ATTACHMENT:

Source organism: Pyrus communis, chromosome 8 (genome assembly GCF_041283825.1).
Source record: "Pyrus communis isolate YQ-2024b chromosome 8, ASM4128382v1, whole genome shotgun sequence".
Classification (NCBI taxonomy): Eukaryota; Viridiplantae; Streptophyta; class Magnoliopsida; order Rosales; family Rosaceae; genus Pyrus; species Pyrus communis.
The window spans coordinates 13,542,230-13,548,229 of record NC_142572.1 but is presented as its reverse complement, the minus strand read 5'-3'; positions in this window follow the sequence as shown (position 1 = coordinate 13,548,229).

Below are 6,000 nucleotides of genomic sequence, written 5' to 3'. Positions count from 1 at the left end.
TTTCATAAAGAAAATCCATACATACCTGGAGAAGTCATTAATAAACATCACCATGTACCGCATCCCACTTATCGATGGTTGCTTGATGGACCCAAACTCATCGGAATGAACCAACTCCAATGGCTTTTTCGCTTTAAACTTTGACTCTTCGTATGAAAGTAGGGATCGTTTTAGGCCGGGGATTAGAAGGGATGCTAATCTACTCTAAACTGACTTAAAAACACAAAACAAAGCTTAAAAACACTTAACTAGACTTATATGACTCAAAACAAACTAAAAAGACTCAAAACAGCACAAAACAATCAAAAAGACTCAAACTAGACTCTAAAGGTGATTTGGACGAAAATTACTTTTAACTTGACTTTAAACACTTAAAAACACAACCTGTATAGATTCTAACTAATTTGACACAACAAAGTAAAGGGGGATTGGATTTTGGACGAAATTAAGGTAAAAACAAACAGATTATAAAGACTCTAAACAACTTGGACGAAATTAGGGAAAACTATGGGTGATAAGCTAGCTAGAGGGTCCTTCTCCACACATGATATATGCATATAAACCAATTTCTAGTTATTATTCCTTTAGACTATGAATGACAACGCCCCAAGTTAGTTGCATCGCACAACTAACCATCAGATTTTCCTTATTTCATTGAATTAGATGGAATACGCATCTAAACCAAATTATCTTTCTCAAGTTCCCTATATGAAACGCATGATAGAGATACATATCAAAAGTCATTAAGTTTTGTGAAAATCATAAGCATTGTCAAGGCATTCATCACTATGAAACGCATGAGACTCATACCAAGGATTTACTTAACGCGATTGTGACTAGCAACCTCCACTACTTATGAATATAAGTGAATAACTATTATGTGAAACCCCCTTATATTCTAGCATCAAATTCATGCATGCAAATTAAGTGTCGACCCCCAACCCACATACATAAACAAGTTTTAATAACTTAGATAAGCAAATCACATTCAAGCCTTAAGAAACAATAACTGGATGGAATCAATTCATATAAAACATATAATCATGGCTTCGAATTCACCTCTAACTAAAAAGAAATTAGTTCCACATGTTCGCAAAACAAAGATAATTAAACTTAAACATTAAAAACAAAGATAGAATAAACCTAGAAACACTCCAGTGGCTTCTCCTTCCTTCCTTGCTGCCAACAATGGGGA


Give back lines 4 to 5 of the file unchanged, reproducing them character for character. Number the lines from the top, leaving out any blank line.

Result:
The window spans coordinates 13,542,230-13,548,229 of record NC_142572.1 but is presented as its reverse complement, the minus strand read 5'-3'; positions in this window follow the sequence as shown (position 1 = coordinate 13,548,229).

Below are 6,000 nucleotides of genomic sequence, written 5' to 3'. Positions count from 1 at the left end.